Interview with Dr. Christoph Reinkemeier, Head of Interroll's Global Sales & Service

Let's start with a slightly provocative question: What do you actually sell?

Interroll is not merely a product procurer; it is equally important for us to have the right solution package for every customer at the right place at the right time. Guaranteed availability is a key issue. Our customers face increasing time pressure and have a specific understanding of precision and quality. Some international customers are focused on transferring quality standards to other regions. Providing the right product consulting is essential for us. We are always working with an integrator or plant manufacturer.

How much consulting is involved in Interroll sales?

Our salespeople are technically trained and have quite high internal qualification standards, including customer applications. All of our sales representatives have to keep renewing their "Interroll driver's license." We take annual measurements, and there are assessments and regular training sessions in our own Interroll Academy. The focus is on product knowledge and on understanding the customer. The salespeople also consult with application engineers who can provide in-depth consulting and work with the customer. And then there is a third stage, a companywide expert level, which, in individual cases, can also be used to decide whether we adjust our range of solutions to specific customer requirements.

What opportunities does the sales department have to incorporate customer feedback into innovations?

We are a medium-sized company that is organized in a very "hands-on" way. All of us know each other personally in product management and development and it extends beyond country borders. Sales is the first to have its ear to the market. Customer requests account for a large part of our innovations. They develop in the regions quite differently, which we also take into account.We are committed to developing a solution that advances the profitability of the overall solution.

What do you think is the biggest difference between a purchaser's objectives and those of the seller?

Both sides have definitely realized that we are in a repeat purchasing environment, and so purchasing organizations and those of us who are sellers have a similar objective. We are committed to developing a solution that advances the profitability of the overall solution. But the question that always comes up in every conversation: "Couldn't things be a little cheaper?" The question is legitimate, but that's also how we keep evolving.

Are there new trends in purchasing?

Global value chains are becoming increasingly important. Can the supplier offer me more than just satisfying my direct needs? Am I talking to the right person? Can we evolve together? That's what we mean when we say we are an "enabler."

Is the partnership getting stronger?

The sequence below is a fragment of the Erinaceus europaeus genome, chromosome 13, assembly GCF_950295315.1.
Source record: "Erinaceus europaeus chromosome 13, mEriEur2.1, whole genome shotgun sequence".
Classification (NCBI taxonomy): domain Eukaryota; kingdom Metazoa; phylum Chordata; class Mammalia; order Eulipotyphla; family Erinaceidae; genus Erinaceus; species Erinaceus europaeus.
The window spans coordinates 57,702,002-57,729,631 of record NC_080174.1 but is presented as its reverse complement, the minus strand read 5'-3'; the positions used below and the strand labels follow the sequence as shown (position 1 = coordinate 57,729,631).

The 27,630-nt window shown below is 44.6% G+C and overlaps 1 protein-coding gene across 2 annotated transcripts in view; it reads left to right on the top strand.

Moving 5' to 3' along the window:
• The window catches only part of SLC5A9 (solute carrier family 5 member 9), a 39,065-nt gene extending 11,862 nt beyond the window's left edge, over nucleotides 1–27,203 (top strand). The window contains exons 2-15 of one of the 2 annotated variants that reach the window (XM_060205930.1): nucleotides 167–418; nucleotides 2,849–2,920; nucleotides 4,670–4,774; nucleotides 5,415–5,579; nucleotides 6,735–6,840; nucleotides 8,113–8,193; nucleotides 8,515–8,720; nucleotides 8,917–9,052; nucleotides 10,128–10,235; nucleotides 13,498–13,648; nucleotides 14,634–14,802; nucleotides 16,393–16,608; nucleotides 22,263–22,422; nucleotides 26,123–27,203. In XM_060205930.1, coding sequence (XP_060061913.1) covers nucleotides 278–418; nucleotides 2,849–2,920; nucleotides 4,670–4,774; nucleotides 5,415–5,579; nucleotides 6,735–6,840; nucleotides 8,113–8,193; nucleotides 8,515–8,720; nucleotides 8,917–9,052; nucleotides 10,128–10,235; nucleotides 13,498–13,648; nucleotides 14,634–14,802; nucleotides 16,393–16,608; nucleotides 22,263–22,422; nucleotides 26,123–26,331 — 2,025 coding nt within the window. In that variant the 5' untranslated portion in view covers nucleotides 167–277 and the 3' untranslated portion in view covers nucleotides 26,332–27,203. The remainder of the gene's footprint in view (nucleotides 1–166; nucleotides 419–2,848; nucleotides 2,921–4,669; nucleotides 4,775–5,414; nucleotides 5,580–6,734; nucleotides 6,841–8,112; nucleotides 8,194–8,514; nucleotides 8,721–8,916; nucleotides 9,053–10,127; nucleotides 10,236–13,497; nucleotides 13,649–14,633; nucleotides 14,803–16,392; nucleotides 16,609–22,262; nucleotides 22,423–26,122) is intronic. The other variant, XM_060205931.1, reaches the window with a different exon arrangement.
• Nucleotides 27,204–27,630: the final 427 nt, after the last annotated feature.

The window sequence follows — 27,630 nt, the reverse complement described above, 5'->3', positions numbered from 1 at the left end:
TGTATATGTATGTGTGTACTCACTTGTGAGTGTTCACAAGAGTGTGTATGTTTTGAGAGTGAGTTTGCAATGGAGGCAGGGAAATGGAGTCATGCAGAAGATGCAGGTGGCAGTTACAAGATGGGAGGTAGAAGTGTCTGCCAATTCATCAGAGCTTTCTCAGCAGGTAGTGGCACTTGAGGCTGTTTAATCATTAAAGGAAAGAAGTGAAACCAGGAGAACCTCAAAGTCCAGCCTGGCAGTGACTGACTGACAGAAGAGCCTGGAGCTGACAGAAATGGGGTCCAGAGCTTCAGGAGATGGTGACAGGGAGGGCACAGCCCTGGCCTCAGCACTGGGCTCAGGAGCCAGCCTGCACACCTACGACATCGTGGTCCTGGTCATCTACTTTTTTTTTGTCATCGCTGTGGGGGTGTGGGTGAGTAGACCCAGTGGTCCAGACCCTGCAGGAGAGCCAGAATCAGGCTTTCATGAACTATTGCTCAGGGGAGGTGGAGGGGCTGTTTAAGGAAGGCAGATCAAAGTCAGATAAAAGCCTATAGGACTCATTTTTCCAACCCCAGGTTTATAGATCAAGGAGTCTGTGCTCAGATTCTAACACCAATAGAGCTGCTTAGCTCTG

In some segments yes. Some customers want to strategically align themselves with Interroll. Other customers just want somebody who simply guarantees a reliable delivery plan, and still others need a full-range provider with a product offering as large as possible. We have something to offer in all of these dimensions. Another interesting shift is that some of our customers come up with contractually defined specific quality requirements, for example, lifetime warranties.

Quality is therefore just as important as the price in contract design?

Right. After all, our integrator and system builder customers sell an entire system. If the conveyor technology fails in one place, the entire system stops. The price is also always considered in relation to the other advantages.

Aim: More customer satisfaction

What are you proud of after five years at Interroll? And where do you see the company in ten years?

In developing our modular conveyor platform, we distributed a truly comprehensive, global customer survey for the first time about four years ago. That brought us into a new dimension. We created a product portfolio that we introduced in 2014, recently rolled out in Asia, and in the United States. It was entirely new for us to comprehensively survey every customer before launching an innovation. We will certainly be making use of that again. In the near future, we will also be looking into the convenience factor in customer relations: How can we make our services faster, easier, and more convenient for customers? For example, I could imagine further creating a type of project tracking system for our customers in order to offer important information and professional assistance for assembly, installation, and commissioning. With precise commitments for delivery dates, better documentation, and installation- optimized shipments, we could have a large part in creating even more customer satisfaction.